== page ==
Nothing speaks winter seasonality and freshness like citrus. Although not native to our Oklahoma horticulture business, you can find beautiful citrus from California and Florida right now. No other time of year can you taste the peak freshness of these inexpensive colorful fruits and discover the endless uses of citrus in your kitchen.
With so many types and varieties within this exciting fruit group, it’s easy to get lost in the abundance of selection and keep them all straight. There are your basics: oranges, lemons, limes and grapefruits. Interestingly enough though, as you get into the prime season for citrus, other more unusual varieties start to show up in the grocery store. In prime season you can also seek out pomelos (a large green and pink flesh citrus that looks similar to a grapefruit but has a more mild flavor), citron (also known as Budah’s hand), blood oranges and my favorite hybrid meyer lemon.
From a culinary standpoint there is nothing that speaks freshness like citrus. It’s used to brighten up vinaigrettes and add just the right pizzazz to fruit pies and compotes. Chefs prize the zest of most citrus and home cooks keep bowls of these beauties on their counters year-round.
In my house we enjoy eating oranges, mandarins, tangelos (a hybrid between tangerines and a pomelo) and the ever popular “cuties” brand tangerines whole. They are easy to take on the go and so refreshing. Kids adore citrus and nothing fights a flu or cold like the good ole’ standby of OJ.
I love to cook with citrus and find it’s a great way to get my kids in the kitchen. Their color, aroma and sweet-n-sour delight keep the kids attention and their shape lends itself to easy “squeezing”.
On a recent trip to California the family and I stopped at an amazing citrus farm hear Bakersfield, CA. Check out their website . They had tastings of every citrus you can imagine and the whole property is focused on kids, farming and fun. We also had an opportunity to visit Chinatown! The experience alone was amazing and I’ll save the details for another post. There was literally fresh unusual citrus at every market store. I tried to purchase a kumquat tree but was discouraged by the vendors due to the laws that prohibit live citrus trees from being transported across the California border. When I offered to purchase they would say “no no, black market” and smile. I got the hint and settled for taking a picture instead.
From an educational stand point citrus provides a rainbow of interesting and nutritious information. My favorite website for citrus education is a learning series provided by The Culinary Institute of America’s Pro Chef site titled Citrus Celebre. It’s a collaboration of the CIA and Sunkist. You will love the citrus wheel, recipes, demos and over-all insight to the citrus world. Here is the link. Citrus!
Here are a few of my favorite recipes with citrus. They are simple, kid-friendly and sure to create fun winter memories in your kitchen.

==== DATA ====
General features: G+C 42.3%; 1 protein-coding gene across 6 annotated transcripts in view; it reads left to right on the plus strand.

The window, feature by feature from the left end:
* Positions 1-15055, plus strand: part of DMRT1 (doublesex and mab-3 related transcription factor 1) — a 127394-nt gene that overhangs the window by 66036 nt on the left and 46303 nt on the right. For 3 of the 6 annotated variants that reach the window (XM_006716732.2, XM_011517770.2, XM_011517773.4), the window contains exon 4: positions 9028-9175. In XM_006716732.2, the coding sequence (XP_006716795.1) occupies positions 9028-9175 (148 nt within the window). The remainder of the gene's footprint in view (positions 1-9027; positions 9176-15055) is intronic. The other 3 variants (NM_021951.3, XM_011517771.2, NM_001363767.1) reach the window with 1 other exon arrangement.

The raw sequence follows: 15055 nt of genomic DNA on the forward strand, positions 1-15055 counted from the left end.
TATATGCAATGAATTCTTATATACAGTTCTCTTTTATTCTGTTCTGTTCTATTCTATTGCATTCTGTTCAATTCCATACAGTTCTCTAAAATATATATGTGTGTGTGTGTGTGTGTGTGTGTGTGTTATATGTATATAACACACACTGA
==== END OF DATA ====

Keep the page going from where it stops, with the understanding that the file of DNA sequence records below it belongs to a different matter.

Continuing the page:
Easy Meyer Lemon Curd:
Yield Approx. – 2 Cups of Curd
1 cup of sugar (non-bleached)
1 stick of butter
1/2 cup of meyer lemon juice
1 tbsp meyer lemon zest
In small sauce pan combine all ingredients and using wooden spoon stir until simmer. Simmer for 5-7 minutes until mixture is thick and smooth.
Cool and serve with as a parfait with whipped cream and purchased lemon cookie crumble or fresh berries and angel food cake.
Spicy Orange Vinaigrette:
Yield – 1 Cup of Vinaigrette
1/2 cup of fresh orange juice
zest of 1 orange
1/4 cup of honey
3 Tbsp of dijon mustard
1 cup of olive oil (regular or pomace not extra virgin)
1/4 tsp cayenne pepper (can substitute paprika if desired)
kosher salt and black pepper to taste
In a medium bowl whisk together orange juice, honey and dijon together. Slowly incorporate olive oil in small amounts whisking rapidly to incorporate. Add cayenne pepper and season with salt and pepper to taste.
*Serve with arugula, spring mix, baby spinach or any other lettuce/greens. Also makes great dipping sauce for chicken or pork.
1 cup of mandarin oranges segments (fresh if possible)
1 small red onion sliced
1/2 cup of Feta cheese crumbled
1/2 cup of sliced almonds toasted
4-6 cups of fresh spinach or romaine lettuce washed
1/2 cup real mayo
1/4 cup of sugar (non-bleached)
1/4 cup of milk or milk substitute
2 Tbsp white vinegar
1 Tbsp poppy seeds
1/4 tsp kosher salt
For dressing, combine all ingredients and stir until smooth. Let sit for 30 minutes to develop flavor and allow for seeds to soften.
In a large bowl combine salad greens, oranges, onion, cheese and almonds. Drizzle dressing over salad and top with toasted almonds.
Add more orange segments if desired.
*Could also substitute any citrus segments or combination of citrus for a variety of flavors and colors.
Homemade Orange Julius
Yield 6 Portions
3 cups high pulp orange juice (could be fresh squeezed)
2 cups whole milk (also works well with almond or coconut milk)
3/4 cup powdered sugar
3 Tbsp meringue powder
1 Tbsp vanilla extract
1 cup of ice
Combine all ingredients into a blender and blend until smooth.